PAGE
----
An epic ancient ruins road trip
Sunset at the Temple of Apollo in Side, Turkey. (Lori Robertson)
Travelling along Turkey’s south and western coasts is an exploration of a land rich with the crumbling ancient cultures of Lycians, Greeks and Romans. But then there are the beaches. It is a history lesson and sun-and-sand getaway rolled into one.
By renting a car and mapping out a loose itinerary along the Mediterranean and Aegean it is nearly impossible to avoid stumbling upon ancient amphitheaters and temples, secluded turquoise-water coves and bustling resorts within minutes of one another. A good starting point is Side, a city whose highlights include the ruins of Aspendos and its well-preserved Roman theatre, built back in the 2nd Century. The 15,000-seat theatre is in such good shape that performances are still held here, including an annual summertime opera and ballet festival. After hiking around the ruins, relax on Side’s golden sand beaches.
Windy roads west along the Mediterranean lead to the ruins of Perge and its ancient stadium. Peel off into the mountains for the steep and well-fortified ruins of Termessos, a city founded by indigenous Anatolians, or continue along the coast to the rocky, brilliant blue beach of Olympos, complete with its own ruins that date back to the Lycians.
According to the Greek historian Herodotus, Lycians originally came to this area from Crete, and later fell under Persian and Roman rule. In modern times, Olympos has long been popular with backpackers, and it is a refreshing pit stop if you need a swim to escape southern Turkey’s heat. Spend the night and hike up to see the chimera – not the fire-breathing mythological monster, but natural gas-fueled eternal flames.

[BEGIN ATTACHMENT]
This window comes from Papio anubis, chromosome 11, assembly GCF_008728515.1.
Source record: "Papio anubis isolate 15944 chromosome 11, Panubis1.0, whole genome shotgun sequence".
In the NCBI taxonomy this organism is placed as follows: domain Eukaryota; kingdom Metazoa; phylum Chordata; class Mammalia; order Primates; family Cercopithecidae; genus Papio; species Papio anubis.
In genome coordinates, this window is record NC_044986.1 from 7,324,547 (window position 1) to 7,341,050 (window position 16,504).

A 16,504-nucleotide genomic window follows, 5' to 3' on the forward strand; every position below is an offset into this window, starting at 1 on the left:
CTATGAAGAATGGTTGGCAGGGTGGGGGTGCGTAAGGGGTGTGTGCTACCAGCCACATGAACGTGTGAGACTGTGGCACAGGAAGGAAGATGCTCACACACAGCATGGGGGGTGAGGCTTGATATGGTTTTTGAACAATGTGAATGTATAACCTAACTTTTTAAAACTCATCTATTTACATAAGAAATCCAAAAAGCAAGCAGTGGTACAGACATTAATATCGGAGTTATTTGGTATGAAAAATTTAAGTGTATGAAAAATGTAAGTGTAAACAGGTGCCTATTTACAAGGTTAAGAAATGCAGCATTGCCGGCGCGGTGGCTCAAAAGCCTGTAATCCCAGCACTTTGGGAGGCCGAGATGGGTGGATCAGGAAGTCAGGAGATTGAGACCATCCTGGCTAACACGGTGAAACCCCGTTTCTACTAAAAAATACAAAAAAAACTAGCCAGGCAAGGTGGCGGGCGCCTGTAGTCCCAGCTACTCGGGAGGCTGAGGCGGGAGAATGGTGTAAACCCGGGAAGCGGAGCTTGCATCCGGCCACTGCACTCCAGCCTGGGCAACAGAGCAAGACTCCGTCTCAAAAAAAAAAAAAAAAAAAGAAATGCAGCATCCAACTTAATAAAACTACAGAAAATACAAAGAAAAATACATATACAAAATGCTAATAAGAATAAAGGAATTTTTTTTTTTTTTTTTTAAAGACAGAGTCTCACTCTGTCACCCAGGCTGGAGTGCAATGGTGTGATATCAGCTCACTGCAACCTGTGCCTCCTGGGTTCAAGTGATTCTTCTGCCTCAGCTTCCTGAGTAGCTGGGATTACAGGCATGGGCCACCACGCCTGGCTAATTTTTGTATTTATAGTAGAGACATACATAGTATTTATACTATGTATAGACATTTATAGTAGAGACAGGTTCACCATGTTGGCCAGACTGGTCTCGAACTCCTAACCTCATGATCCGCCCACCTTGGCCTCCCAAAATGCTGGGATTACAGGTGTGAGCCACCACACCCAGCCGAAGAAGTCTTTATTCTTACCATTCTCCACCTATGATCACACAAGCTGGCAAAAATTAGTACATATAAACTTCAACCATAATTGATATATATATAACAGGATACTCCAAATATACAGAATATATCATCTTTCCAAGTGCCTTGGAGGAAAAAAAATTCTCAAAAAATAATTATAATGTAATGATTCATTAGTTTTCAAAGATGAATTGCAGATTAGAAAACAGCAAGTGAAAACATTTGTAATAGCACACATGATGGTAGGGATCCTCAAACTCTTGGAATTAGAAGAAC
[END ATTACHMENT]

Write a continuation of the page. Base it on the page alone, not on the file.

The hardest part of this beaches-and-ruins tour is deciding which to visit. Patara has a 10-mile-plus beach and ruins of the Lycian port city. Also on the turquoise coast is Ölüdeniz, the country’s most photographed and popular lagoon whose calm waters beget the name, which means “dead sea”. You will pay a small fee to hang out here, as with many Turkish beaches that have been designated protected parkland and, peacefully, lack the beachfront development associated with many resort areas.
Need more history? Visit Lycian rock tombs in the cliffs above the main tourist centre of Fethiye or the eerie Greek ghost town of Kayakoy, which was abandoned when its Orthodox people were exiled in 1923 during an exchange of minority religious populations between Turkey and Greece.
Travel down the peninsula from the city of Marmaris to the seaside theatre at Knidos, where Aphrodite was worshipped. Or hit the party-filled port city of Bodrum, where cruise ships dock near a Crusader castle.
See more cows than tourists at the 4th Century BC ruins of Alinda and the 5th to 7th Century BC temple of Zeus at Labranda, where Ionic columns lie in pieces in the grass. More of a Corinthian fan? The much-intact Roman-built temple at Euromos is not too far away. What these sites lack in preservation, they more than make up for in isolation, lending a feeling of we-just-discovered-it-ness to ruins and rubble that have existed for more than 2,000 years.
Contrast that with the extensive ruins of the city of Miletus, with remains of baths, temples and a theatre, some dating back to the 16th Century BC, and the giant columns at the sanctuary of Apollo at Didyma. There you will also find the large, concerned face of Medusa carved in stone.
Those sites provide a good warm up for the grand dame of Turkey’s ancient ruins: Ephesus, the capital of Asia in the Roman imperial period. Its double-tiered library, marble-paved roads, theatre, baths and even public latrine offer the most-preserved look at ancient city life in Turkey.
With all this tiring ruin-visiting, it is nice to always have a number of Aegean beaches nearby.